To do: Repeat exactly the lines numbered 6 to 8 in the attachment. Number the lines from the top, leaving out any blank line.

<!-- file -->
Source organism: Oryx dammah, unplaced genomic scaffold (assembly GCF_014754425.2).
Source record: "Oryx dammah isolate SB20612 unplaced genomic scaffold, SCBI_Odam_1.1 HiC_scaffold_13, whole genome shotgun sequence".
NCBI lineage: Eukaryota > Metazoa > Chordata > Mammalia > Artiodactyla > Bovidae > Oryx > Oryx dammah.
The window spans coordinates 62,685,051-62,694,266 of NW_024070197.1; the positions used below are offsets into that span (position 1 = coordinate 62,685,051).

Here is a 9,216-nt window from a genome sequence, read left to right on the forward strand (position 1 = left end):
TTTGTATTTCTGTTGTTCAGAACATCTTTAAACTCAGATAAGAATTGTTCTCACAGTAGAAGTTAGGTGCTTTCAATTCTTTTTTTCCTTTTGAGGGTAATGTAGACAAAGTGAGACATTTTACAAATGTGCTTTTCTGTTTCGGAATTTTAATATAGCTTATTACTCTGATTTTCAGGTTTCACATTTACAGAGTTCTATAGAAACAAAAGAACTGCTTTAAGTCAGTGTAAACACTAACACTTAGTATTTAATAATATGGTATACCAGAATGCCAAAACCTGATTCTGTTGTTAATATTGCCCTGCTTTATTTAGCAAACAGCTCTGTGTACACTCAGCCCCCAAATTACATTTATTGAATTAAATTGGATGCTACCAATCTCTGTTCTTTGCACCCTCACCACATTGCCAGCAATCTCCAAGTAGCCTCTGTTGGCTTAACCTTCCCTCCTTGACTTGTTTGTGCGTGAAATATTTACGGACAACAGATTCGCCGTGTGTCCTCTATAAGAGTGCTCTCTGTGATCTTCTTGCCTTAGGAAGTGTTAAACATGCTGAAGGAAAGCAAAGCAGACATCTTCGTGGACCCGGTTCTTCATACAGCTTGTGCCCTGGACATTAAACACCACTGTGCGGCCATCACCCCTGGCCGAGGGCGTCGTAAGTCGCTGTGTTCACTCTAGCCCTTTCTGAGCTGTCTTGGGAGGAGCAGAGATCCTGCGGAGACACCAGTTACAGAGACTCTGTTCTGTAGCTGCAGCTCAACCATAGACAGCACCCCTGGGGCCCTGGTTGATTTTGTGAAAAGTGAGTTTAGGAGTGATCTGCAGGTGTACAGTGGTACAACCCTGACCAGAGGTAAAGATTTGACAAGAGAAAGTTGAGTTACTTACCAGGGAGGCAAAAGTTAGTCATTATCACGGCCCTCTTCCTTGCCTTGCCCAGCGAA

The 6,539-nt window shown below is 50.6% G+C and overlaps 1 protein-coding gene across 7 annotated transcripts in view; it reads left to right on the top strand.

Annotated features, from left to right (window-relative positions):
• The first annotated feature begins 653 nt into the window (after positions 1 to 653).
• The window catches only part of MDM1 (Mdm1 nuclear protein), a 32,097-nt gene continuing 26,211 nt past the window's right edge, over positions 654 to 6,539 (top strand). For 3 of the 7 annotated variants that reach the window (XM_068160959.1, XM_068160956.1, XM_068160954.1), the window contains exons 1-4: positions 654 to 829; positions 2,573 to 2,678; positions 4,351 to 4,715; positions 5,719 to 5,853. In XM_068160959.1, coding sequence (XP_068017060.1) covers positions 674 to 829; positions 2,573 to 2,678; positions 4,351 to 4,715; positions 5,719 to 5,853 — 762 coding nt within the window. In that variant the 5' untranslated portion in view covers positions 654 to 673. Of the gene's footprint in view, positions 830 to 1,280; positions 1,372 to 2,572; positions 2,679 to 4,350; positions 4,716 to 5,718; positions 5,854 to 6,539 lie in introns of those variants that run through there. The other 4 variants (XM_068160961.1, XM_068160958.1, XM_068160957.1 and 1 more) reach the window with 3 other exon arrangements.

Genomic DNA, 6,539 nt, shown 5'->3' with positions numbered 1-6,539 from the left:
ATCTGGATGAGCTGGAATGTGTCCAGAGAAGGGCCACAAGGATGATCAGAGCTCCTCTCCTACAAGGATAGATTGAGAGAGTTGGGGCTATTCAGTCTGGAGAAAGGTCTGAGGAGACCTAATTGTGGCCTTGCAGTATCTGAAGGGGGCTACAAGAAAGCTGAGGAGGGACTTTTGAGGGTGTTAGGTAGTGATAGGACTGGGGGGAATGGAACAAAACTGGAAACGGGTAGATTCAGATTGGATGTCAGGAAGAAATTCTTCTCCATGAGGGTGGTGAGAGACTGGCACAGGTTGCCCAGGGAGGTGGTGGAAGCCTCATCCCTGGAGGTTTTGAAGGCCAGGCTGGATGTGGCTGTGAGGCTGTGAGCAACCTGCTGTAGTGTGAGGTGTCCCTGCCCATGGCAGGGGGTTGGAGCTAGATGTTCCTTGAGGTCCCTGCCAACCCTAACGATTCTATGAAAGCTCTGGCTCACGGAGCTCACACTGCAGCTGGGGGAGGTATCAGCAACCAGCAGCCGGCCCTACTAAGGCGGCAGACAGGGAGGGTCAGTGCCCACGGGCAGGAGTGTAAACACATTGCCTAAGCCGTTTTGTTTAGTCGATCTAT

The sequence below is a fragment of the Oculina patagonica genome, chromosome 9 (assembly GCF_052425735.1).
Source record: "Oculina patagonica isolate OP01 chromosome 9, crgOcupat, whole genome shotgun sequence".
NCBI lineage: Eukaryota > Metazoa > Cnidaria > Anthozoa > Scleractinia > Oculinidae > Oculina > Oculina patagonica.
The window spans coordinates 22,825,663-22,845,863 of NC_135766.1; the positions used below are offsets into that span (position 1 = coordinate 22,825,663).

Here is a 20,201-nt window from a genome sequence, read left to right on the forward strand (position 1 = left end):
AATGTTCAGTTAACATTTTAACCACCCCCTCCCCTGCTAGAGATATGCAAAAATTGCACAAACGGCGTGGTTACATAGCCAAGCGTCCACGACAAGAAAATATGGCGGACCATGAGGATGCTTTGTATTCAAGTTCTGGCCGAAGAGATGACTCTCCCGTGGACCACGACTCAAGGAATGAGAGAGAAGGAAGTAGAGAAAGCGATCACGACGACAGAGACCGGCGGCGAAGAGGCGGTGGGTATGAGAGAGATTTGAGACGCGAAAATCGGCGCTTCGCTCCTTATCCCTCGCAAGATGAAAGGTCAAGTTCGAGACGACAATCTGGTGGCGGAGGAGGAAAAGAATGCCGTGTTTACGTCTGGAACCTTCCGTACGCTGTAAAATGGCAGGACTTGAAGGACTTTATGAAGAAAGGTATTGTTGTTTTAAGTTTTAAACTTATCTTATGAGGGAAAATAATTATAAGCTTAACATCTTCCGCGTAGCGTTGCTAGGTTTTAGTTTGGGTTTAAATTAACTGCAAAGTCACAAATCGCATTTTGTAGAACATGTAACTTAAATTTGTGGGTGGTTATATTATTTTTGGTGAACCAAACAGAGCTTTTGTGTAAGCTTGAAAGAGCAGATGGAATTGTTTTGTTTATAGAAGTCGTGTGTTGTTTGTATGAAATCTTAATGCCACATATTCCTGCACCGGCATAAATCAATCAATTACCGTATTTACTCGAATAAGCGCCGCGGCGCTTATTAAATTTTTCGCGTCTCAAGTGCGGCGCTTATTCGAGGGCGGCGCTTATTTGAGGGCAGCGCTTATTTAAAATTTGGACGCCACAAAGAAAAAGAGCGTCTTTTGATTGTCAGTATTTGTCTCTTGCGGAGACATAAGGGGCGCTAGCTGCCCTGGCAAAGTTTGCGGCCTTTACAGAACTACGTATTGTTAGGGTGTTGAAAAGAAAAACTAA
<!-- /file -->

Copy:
TTTGTATTTCTGTTGTTCAGAACATCTTTAAACTCAGATAAGAATTGTTCTCACAGTAGAAGTTAGGTGCTTTCAATTCTTTTTTTCCTTTTGAGGGTAATGTAGACAAAGTGAGACATTTTACAAATGTGCTTTTCTGTTTCGGAATTTTAATATAGCTTATTACTCTGATTTTCAGGTTTCACATTTACAGAGTTCTATAGAAACAAAAGAACTGCTTTAAGTCAGTGTAAACACTAACACTTAGTATTTAATAATATGGTATACCAGAATGCCAAAACCTGATTCTGTTGTTAATATTGCCCTGCTTTATTTAGCAAACAGCTCTGTGTACACTCAGCCCCCAAATTACATTTATTGAATTAAATTGGATGCTACCAATCTCTGTTCTTTGCACCCTCACCACATTGCCAGCAATCTCCAAGTAGCCTCTGTTGGCTTAACCTTCCCTCCTTGACTTGTTTGTGCGTGAAATATTTACGGACAACAGATTCGCCGTGTGTCCTCTATAAGAGTGCTCTCTGTGATCTTCTTGCCTTAGGAAGTGTTAAACATGCTGAAGGAAAGCAAAGCAGACATCTTCGTGGACCCGGTTCTTCATACAGCTTGTGCCCTGGACATTAAACACCACTGTGCGGCCATCACCCCTGGCCGAGGGCGTCGTAAGTCGCTGTGTTCACTCTAGCCCTTTCTGAGCTGTCTTGGGAGGAGCAGAGATCCTGCGGAGACACCAGTTACAGAGACTCTGTTCTGTAGCTGCAGCTCAACCATAGACAGCACCCCTGGGGCCCTGGTTGATTTTGTGAAAAGTGAGTTTAGGAGTGATCTGCAGGTGTACAGTGGTACAACCCTGACCAGAGGTAAAGATTTGACAAGAGAAAGTTGAGTTACTTACCAGGGAGGCAAAAGTTAGTCATTATCACGGCCCTCTTCCTTGCCTTGCCCAGCGAA

The 6,539-nt window shown below is 50.6% G+C and overlaps 1 protein-coding gene across 7 annotated transcripts in view; it reads left to right on the top strand.

Annotated features, from left to right (window-relative positions):